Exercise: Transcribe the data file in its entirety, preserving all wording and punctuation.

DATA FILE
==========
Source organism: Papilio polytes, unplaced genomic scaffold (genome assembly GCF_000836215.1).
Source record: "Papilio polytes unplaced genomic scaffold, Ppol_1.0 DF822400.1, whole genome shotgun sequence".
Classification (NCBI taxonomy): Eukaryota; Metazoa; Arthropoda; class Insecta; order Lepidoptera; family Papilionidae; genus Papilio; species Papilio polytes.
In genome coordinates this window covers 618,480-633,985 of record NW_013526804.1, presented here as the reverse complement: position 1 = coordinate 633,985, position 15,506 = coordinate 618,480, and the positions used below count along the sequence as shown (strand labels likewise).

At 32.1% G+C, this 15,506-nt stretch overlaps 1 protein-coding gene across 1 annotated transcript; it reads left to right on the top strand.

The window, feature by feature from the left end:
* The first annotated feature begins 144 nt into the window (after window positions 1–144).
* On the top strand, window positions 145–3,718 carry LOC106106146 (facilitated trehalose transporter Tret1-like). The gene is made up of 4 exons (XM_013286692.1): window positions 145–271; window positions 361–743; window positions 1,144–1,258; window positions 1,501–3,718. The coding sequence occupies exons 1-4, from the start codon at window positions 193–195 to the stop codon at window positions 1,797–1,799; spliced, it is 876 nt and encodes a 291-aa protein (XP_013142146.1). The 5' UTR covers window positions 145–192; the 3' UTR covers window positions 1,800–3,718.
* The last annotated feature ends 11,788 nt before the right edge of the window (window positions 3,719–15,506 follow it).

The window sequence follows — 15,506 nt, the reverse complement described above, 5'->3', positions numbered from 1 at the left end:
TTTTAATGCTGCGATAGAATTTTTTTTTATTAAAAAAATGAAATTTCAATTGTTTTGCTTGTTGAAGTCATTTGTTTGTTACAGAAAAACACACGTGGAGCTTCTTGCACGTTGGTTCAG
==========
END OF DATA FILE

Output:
Source organism: Papilio polytes, unplaced genomic scaffold (genome assembly GCF_000836215.1).
Source record: "Papilio polytes unplaced genomic scaffold, Ppol_1.0 DF822400.1, whole genome shotgun sequence".
Classification (NCBI taxonomy): Eukaryota; Metazoa; Arthropoda; class Insecta; order Lepidoptera; family Papilionidae; genus Papilio; species Papilio polytes.
In genome coordinates this window covers 618,480-633,985 of record NW_013526804.1, presented here as the reverse complement: position 1 = coordinate 633,985, position 15,506 = coordinate 618,480, and the positions used below count along the sequence as shown (strand labels likewise).

At 32.1% G+C, this 15,506-nt stretch overlaps 1 protein-coding gene across 1 annotated transcript; it reads left to right on the top strand.

The window, feature by feature from the left end:
* The first annotated feature begins 144 nt into the window (after window positions 1–144).
* On the top strand, window positions 145–3,718 carry LOC106106146 (facilitated trehalose transporter Tret1-like). The gene is made up of 4 exons (XM_013286692.1): window positions 145–271; window positions 361–743; window positions 1,144–1,258; window positions 1,501–3,718. The coding sequence occupies exons 1-4, from the start codon at window positions 193–195 to the stop codon at window positions 1,797–1,799; spliced, it is 876 nt and encodes a 291-aa protein (XP_013142146.1). The 5' UTR covers window positions 145–192; the 3' UTR covers window positions 1,800–3,718.
* The last annotated feature ends 11,788 nt before the right edge of the window (window positions 3,719–15,506 follow it).

The window sequence follows — 15,506 nt, the reverse complement described above, 5'->3', positions numbered from 1 at the left end:
TTTTAATGCTGCGATAGAATTTTTTTTTATTAAAAAAATGAAATTTCAATTGTTTTGCTTGTTGAAGTCATTTGTTTGTTACAGAAAAACACACGTGGAGCTTCTTGCACGTTGGTTCAG